'This legislation will eliminate the single most significant vulnerability of electronic commerce, which is the fear that everything it revolves around ... could be rendered invalid solely by virtue of their being in electronic form,' he said when the Senate passed the measure in June.

Norman Y. Mineta, who took over the Commerce Department in July after William Daley left to manage Vice President Gore's campaign, would move to the Transportation Department under the Bush Cabinet plan. For the past six months, Mineta has directed Commerce's $1.5 billion Digital Department project to move all operations to an electronic environment and most communications to the Web.

Mineta, a Democrat, from 1974 to 1995 represented California's 15th district in the House. That district includes Silicon Valley and its high-tech companies.

Frank J. Pugliese Jr.

Frank J. Pugliese Jr. until last year had spent nearly three decades at the General Services Administration. In August, he left his post as commissioner of GSA's Federal Supply Service to become president of Star Mountain Inc. of Alexandria, Va. Pugliese offered 10 things that longtime government officials should keep in mind when dealing with the incoming Bush administration:

' Timing: This really deals with understanding and relating to the fact that the new appointees have a compressed time frame to accomplish administration objectives. So your sense of timing and your sensitivity to how quickly the new folks would like to react are critical to a successful transition and your agency achieving its goals.

' First impressions: You only get one opportunity to make a good first impression and, if not done correctly, this could take much more time to turn around. Appointees, especially those that are new to government, can use the benefit of your counsel for very mundane things, such as hiring, firing, retention, recruitment and labor relations. Much of the way this is done in the government will be foreign to them.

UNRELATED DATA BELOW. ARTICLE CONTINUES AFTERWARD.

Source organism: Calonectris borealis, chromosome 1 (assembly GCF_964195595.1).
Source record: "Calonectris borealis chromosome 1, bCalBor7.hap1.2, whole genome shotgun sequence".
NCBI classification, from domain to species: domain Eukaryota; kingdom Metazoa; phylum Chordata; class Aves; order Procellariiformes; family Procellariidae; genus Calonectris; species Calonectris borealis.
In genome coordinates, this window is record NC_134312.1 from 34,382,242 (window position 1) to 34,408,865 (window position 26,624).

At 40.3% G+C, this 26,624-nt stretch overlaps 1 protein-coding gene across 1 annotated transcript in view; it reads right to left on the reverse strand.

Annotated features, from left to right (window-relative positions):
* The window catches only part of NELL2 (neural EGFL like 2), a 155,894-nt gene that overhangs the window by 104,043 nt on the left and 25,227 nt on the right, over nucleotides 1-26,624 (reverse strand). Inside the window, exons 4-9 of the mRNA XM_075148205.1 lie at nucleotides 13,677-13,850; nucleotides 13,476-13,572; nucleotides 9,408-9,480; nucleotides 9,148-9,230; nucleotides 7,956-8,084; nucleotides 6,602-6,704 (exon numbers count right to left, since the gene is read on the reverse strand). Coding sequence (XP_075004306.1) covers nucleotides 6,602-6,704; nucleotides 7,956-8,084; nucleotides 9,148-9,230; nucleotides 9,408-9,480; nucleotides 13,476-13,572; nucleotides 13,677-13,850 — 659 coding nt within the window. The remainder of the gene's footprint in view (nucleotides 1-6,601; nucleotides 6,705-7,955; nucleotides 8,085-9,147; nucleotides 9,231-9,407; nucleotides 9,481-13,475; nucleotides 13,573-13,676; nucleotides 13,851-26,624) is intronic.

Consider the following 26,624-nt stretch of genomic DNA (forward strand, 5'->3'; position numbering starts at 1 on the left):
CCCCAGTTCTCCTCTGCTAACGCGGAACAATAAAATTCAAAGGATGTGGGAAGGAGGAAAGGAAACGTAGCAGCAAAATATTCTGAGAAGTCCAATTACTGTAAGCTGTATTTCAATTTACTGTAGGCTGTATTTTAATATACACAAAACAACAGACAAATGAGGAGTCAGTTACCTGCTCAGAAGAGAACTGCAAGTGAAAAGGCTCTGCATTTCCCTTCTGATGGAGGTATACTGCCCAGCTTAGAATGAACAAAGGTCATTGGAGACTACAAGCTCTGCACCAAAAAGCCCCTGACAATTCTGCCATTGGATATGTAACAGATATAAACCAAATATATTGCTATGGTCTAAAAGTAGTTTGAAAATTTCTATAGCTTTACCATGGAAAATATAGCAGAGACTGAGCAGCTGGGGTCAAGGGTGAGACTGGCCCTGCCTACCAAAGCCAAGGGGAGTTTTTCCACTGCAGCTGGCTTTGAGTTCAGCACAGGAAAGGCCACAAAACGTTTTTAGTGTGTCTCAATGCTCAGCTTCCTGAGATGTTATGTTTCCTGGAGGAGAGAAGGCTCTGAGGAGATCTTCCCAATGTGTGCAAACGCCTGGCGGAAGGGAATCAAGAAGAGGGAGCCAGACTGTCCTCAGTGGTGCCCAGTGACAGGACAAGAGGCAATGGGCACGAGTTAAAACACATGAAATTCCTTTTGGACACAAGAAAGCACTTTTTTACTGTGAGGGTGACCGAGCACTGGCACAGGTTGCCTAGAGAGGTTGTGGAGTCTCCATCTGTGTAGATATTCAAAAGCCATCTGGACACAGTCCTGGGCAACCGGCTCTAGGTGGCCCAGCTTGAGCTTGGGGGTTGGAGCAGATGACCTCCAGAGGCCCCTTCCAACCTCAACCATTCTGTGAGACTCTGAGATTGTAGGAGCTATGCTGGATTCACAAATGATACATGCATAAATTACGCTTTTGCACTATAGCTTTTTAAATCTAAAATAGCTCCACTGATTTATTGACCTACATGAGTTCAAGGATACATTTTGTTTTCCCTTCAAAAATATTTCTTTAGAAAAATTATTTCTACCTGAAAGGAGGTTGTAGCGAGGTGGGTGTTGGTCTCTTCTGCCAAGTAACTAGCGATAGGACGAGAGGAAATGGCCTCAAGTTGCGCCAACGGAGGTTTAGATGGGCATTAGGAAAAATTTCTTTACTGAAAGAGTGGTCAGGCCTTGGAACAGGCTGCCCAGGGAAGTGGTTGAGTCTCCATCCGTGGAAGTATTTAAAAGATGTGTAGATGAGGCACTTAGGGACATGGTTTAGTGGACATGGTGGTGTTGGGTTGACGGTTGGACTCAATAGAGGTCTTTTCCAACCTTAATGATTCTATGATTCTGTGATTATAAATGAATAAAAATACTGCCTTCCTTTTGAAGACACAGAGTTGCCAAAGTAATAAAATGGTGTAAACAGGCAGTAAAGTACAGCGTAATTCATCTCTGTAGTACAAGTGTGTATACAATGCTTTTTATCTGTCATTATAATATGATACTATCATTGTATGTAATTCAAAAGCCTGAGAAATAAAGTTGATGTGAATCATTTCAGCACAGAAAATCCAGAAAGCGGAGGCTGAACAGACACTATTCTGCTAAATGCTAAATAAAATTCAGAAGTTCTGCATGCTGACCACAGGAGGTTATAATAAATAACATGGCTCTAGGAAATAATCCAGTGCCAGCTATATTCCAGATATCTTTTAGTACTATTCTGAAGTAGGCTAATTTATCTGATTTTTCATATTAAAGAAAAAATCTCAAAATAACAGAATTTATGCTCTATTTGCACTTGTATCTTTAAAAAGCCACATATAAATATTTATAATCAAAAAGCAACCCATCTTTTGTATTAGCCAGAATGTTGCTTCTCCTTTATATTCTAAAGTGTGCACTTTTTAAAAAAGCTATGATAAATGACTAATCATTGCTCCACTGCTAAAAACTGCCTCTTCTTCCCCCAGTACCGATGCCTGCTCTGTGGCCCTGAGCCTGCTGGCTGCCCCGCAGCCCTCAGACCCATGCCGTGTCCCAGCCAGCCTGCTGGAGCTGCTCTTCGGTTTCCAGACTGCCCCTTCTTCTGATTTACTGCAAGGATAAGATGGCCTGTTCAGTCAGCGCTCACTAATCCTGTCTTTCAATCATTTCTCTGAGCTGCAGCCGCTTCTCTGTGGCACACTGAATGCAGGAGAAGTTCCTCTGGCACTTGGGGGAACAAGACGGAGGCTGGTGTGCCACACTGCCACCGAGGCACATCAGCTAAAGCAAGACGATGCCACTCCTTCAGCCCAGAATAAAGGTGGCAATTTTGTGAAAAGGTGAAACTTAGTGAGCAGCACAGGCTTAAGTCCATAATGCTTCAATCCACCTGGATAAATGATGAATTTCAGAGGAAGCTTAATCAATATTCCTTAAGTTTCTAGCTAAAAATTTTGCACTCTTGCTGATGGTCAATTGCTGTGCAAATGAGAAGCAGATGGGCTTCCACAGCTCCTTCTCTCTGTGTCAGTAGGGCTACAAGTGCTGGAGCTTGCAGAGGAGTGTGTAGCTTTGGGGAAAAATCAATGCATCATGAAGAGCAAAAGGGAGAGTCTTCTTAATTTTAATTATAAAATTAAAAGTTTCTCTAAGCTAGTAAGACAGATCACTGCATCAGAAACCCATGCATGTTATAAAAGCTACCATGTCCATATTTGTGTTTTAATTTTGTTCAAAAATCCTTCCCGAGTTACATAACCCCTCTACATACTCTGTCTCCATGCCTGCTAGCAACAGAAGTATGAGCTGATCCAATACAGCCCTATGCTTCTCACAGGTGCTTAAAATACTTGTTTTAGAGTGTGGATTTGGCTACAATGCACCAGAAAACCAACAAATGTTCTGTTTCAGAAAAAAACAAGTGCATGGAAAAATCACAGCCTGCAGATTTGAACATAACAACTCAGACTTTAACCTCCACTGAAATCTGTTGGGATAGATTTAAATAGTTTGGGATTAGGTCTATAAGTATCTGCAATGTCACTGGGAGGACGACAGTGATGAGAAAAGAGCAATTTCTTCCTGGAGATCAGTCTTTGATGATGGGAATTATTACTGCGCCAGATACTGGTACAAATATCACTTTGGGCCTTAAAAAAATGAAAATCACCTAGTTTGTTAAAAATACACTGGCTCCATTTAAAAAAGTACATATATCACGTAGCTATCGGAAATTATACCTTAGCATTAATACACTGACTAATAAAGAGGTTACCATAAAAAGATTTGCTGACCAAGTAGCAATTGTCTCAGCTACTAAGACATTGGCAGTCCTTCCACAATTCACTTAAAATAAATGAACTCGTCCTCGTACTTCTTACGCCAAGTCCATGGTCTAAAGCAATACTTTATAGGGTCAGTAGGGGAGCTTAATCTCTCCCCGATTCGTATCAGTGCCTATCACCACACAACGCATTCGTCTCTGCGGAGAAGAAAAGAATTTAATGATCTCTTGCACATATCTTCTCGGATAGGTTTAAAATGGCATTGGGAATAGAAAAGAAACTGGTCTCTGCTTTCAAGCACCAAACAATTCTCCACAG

' Data vs. information: There is certainly a lot to be said for executives who can cut to the bottom line and present useful data rather than huge amounts of information. Voluminous information could be viewed as merely a way of stonewalling or avoiding real issues.

' Plain talk: There is nothing more frustrating to someone new to the government than being subjected to endless acronyms, abbreviations and government-specific language that confounds the average person. Simple, concise explanations are always appreciated over wordy documents. The real art is to make complex subjects easy to grasp.

' Implementation: The primary focus should be to help implement the agenda of the new administration.

' Acclimation to your new boss: You need to help your new boss understand and work within the system and make sure he or she is aware of the government environment or legal restrictions that are a normal part of the system. Present options, not just reasons why something can't be done.

' Outsourcing education: You also should help your new boss understand the process of outsourcing and the value that can be gained from working with companies to make maximum use of the agency's budget.

' Value-added advice: Your new boss needs to see some value-added services in your organization and continually build on the foundation created by the civil servants that he or she now leads.

' Positive thinking: The decision's been made. Do not waste valuable time and energy being critical of either the new team or the previous administration.

' Golden rules: Be positive. Be flexible. Learn how to listen.

Nominees offer diversity, experience, conservatism, capitalism
Agriculture secretary Ann M. Veneman, former California agriculture director

Attorney general John Ashcroft, former Missouri senator

Commerce secretary Donald L. Evans, Bush campaign chairman

Defense secretary Donald H. Rumsfeld, Ford administration DOD secretary

Education secretary Roderick R. Paige, Houston school superintendent

Energy secretary Spencer Abraham, former Michigan senator

Environmental Protection Agency administrator Christine Todd Whitman, New Jersey governor

Health and Human Services secretary Tommy G. Thompson, Wisconsin governor

Housing and Urban Development secretary Melquiades R. Martinez, Orange County, Fla., official

Interior secretary Gale Norton, former Colorado attorney general

Labor secretary Linda Chavez, commentator, former Senate candidate in Maryland

Office of Management and Budget director Mitchell E. Daniels Jr., Eli Lilly and Co. executive

State secretary Colin L. Powell, Joint Chiefs of Staff chairman under former President Bush

Transportation secretary Norman Y. Mineta, now Commerce secretary, former congressman

Treasury secretary Paul H. O'Neill, chairman, Alcoa Inc.

Veterans Affairs secretary Anthony J. Principi, VA's deputy chief, acting secretary under former President Bush